Shaver Jeffries and educational reform
"I think it's an inspired choice. I think he is going to be a terrific leader for an organization that has its work cut out for it," said former Louisiana Sen. Mary Landrieu, who met Jeffries at a DFER event just a few weeks ago. Landrieu is an advisor to Education Reform Now, a DFER-affiliated advocacy group.
In an interview with The Seventy Four last week at his Roseland law office, Jeffries said his career in New Jersey's largest city has given him a keen understanding of both the potential of school choice, charter schools and funding equity and the missteps education reformers often make around political organizing and messaging as they seek to transform public education.
"I was very excited about the opportunity because I believe this is the civil rights issue of our time," he said while sitting at his desk in a checkered blue shirt. "I believe passionately that we have to build on what's worked in the traditional system and change the things that have not worked."
Jeffries' climb from an impoverished and tragic childhood to the halls of the Ivy League are the stuff from which education-reform success stories are made. Born to a 19-year-old single mother in 1975 in Newark, he shuffled among various relatives in the New Jersey area every few years. By age 9, Jeffries' mom moved them across the country to North Hollywood, California.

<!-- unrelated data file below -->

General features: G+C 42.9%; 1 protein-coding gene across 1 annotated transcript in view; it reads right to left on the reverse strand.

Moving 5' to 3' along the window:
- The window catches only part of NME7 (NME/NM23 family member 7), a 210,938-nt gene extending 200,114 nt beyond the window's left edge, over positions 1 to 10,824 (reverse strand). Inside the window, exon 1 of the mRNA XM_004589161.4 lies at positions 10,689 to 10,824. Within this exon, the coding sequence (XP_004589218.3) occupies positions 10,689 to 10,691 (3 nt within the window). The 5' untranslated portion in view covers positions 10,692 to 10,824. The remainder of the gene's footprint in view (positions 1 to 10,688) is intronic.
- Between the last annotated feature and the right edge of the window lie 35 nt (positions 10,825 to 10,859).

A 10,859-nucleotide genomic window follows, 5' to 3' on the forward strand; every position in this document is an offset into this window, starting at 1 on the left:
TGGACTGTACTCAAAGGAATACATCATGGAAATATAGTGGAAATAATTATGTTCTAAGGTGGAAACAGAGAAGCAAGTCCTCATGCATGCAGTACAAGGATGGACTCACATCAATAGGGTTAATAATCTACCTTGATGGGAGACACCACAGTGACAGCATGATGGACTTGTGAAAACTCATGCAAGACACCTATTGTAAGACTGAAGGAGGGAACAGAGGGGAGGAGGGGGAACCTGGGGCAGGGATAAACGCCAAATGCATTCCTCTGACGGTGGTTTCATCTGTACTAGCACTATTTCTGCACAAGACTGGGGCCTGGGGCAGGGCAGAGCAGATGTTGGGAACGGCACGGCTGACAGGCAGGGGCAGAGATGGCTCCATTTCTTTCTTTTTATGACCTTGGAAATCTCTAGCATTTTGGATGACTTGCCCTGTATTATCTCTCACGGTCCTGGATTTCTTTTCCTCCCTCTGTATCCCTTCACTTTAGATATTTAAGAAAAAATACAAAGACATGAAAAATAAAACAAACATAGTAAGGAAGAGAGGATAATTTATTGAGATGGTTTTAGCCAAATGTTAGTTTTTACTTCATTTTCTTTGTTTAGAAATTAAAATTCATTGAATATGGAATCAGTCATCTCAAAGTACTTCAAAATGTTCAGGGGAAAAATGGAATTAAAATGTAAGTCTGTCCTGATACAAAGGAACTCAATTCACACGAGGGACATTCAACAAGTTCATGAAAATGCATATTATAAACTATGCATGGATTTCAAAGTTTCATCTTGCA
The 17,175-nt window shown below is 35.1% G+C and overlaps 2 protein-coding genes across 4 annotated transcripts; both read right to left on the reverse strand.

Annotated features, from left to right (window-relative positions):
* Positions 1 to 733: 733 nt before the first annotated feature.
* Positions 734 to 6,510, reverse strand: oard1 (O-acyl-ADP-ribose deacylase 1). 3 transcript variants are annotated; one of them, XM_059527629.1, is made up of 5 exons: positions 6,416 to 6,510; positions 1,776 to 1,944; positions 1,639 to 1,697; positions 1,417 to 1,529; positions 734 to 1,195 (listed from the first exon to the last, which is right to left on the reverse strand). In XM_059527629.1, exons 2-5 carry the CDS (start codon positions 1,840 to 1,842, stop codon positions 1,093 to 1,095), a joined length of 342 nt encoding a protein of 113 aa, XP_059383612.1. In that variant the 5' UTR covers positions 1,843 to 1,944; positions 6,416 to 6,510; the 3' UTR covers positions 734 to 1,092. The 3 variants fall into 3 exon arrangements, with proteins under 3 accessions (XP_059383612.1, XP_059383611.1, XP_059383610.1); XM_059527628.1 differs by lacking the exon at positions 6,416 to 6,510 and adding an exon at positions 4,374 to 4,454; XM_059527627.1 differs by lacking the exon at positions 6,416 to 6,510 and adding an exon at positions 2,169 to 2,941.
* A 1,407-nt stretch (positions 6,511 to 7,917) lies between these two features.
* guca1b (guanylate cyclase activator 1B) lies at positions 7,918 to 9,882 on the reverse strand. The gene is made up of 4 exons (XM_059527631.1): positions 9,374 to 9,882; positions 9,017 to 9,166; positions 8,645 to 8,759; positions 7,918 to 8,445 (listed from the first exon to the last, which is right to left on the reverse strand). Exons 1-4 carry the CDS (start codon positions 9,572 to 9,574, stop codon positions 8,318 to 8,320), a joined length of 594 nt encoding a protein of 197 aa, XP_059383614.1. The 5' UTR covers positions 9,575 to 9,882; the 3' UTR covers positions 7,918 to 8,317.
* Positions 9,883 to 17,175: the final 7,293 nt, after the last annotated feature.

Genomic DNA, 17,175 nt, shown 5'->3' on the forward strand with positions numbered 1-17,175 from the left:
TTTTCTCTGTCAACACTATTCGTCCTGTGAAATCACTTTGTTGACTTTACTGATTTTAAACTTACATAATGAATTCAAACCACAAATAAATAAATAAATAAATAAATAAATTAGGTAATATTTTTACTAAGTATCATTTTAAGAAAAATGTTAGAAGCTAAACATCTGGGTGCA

She became involved with a man who grew increasingly violent, smacking and hurling her across the room when he spotted unfamiliar numbers on her phone bill; kicking in the door to their apartment and dragging his mother into the street, stopping only after she was able to flag a passerby.
Shavar's mother, Donna Johnson, would get restraining orders and eventually moved the family to a shelter and later to another neighborhood. But on Nov. 25, 1985, the estranged-husband went to her job and shot Johnson to death with a sawed-off shotgun. Police officers looking for him would later bust into Shavar's new home and relay the horrific news.
"It was really sad for me," he said, remembering how he felt after the move and then after the tragedy. "Really excited -- it's me and my mom now, I can finally be with my mom and kinda begin the rest of my life. But not even a month or two later..."
Jeffries moved back to Newark, where he lived with his grandmother who put him in a summer camp at the local Boys and Girls Club. There a school counselor helped get him a scholarship to Seton Hall Preparatory School in West Orange, New Jersey.
The scholarship marked a new chapter in his life. At Seton Hall, Jeffries said, he was encouraged and groomed to attend a competitive college. Though no one in his family had graduated from college, Jeffries said the school's environment of challenge and expectation ensured his path to higher education.
"It truly changed my life," he said. "I was prepared to go to competitive universities. No one in my family graduated from college. College wasn't anything on my mind because that wasn't something that I saw."
But while Jeffries began thinking about college, his friends in Newark "weren't talking about the same things I was talking about."
"At that young age, I knew something wasn't right", he said. "Something wasn't right about what's going on in our society and what's happening in our schools."